There is no greater lover of Dartmoor than Mr. Hansford Worth, whose engineering experience of Dartmoor is unrivalled. He has himself been associated with a China Clay enterprise, and I am quite sure that he would never have done so if he had not been satisfied that pollution can be effectively prevented.
The second objection is that the amenities of Dartmoor may be injured by the raising of mica mounds and the carting of clay over roads. The company who has the licence has no intention of carting clay over the roads, an operation which would render their undertaking unprofitable. Their proposal is to pipe the clay to a point which it can be carried away by rail.”
At this point Sir Walter Peacock hit back at some of the ‘agitators’ by saying that Broadown was a; “lonely and rather desolate spot that you come upon rather suddenly, and a mica mound would not be seen from a distance,” (for anybody who has ever sat upon Snowdon and gazed across at the volcano-like Redlake Tip will know this not to be true). He then went on to add how many supposed Dartmoor lovers had never wandered more that two miles from the road and that a lot of the agitators to the plan would rather; “praise Dartmoor than walk over it,” It was then confirmed that the company had been given a twelve month exploratory licence and prior to be given a proper lease they had to provide a detailed plan of their operations. Once this had been received the Duchy would either call a conference of interested parties or submit the plan to them.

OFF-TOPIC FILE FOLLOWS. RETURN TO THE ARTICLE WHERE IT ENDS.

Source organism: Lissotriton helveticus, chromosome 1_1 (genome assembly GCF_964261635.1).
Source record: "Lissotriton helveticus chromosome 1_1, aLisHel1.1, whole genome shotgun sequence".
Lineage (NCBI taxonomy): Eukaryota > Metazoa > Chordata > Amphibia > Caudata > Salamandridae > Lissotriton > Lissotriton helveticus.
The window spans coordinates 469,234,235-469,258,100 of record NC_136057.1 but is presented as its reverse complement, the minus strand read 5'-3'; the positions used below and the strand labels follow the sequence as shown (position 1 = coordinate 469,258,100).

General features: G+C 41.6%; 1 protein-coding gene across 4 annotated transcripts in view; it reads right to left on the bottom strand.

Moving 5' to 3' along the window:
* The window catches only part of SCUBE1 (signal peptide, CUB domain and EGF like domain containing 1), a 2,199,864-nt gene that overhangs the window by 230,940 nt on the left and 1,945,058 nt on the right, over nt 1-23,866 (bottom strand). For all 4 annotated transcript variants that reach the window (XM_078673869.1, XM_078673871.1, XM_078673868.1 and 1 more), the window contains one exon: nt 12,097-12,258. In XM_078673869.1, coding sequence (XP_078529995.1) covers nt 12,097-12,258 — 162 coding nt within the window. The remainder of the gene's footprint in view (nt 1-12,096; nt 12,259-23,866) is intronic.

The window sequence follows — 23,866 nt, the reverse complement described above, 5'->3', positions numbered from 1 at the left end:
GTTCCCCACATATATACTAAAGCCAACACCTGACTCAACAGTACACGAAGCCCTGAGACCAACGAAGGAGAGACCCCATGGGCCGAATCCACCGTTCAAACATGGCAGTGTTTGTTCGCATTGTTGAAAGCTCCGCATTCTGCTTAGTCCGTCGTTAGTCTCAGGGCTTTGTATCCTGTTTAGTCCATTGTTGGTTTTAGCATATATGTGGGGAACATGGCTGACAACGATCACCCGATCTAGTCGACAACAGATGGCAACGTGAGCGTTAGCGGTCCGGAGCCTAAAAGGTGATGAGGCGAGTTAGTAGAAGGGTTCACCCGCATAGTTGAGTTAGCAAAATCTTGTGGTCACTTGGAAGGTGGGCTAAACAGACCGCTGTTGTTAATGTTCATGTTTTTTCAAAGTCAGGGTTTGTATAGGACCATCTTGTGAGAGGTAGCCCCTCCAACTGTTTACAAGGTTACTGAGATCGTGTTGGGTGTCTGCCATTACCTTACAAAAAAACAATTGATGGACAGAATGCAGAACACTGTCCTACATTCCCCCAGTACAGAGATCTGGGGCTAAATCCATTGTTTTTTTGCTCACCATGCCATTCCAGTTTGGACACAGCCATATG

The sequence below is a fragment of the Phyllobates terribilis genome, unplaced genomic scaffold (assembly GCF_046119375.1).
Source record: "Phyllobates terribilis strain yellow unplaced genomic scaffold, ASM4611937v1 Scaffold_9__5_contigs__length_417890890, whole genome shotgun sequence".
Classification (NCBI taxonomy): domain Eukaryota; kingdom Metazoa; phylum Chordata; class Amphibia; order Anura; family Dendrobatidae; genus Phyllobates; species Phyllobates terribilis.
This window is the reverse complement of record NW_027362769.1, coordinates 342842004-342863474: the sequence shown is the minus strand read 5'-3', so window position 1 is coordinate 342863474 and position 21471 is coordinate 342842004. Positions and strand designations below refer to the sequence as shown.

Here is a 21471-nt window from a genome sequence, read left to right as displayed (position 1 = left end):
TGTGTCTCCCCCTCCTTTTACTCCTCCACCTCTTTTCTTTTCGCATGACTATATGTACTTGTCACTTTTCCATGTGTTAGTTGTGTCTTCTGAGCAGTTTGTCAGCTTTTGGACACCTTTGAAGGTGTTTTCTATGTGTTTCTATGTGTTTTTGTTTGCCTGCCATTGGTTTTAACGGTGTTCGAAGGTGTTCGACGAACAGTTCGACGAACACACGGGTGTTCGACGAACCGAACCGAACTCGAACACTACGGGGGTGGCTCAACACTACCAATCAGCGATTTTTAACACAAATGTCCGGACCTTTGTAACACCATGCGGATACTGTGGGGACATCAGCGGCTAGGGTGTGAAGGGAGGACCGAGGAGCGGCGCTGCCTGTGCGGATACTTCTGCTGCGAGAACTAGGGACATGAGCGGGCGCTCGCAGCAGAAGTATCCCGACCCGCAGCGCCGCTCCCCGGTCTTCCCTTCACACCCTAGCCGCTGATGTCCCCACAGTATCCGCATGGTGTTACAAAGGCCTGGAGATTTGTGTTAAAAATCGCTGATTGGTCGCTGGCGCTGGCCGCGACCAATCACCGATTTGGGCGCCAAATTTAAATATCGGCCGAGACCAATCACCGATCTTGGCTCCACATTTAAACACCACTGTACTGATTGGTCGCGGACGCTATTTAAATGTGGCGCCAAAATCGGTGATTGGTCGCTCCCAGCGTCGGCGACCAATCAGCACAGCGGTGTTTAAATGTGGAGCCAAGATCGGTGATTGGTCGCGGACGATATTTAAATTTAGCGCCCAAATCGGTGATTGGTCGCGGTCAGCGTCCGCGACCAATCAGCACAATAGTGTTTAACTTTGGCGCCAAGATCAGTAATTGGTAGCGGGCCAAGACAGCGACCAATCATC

A conference was convened by the Dart Board of Conservators on the 12th of November 1929 at the Seven Stars Hotel in Totnes and included the local authorities and the Fisheries Board along with other concerned parties. There was great amount of anxiety expressed as to whether or not the Duchy would in fact ensure that the ‘stringent clauses’ in any lease would be properly monitored. It was also pointed out that the promise of employment with the scheme was rather overstated as at the time the China Clay works of Lee Moor had just laid off 60 men due to the declining state of the industry. This being the case it was thought to extract further supplies of China Clay from Broad Down would have a further detrimental effect on those at Lee Moor. Hansford Worth’s report was then read, in which the salient points were:
“We may start with the following ascertained facts: (a) There is clay in the valley of the East Dart, above Postbridge. As to its quantity or quality I express no opinion, favourable or otherwise. It will be suffice to assume that it is workable as a commercial proposition. (b) Given sufficient working space no clay works need pollute the rivers or streams. But the condition as to working space is essential: (c) Where the conditions have been favourable, and the Duchy of Cornwall has inserted stringent conditions in the lease under which clay has been worked, serious pollution of the rivers and stream has occurred. As at the last date that of which I have knowledge, the Erme was clear of pollution, showing that previous troubles were preventable. (d) For every ton of clay marketed there are from four to eight tons of waste to be disposed of, and these must either be deposited on the land adjacent to the pit, or be allowed to find their way, in part at least into the river or stream. There is also the unworkable head which has to be dumped. I conclude that it would be possible to work clay on Broadmarsh with none but occasional pollution to the river. But only by the best and unremitting efforts of those concerned in the working. If the works were abandoned it would still be necessary to maintain the stability of the waste deposits.”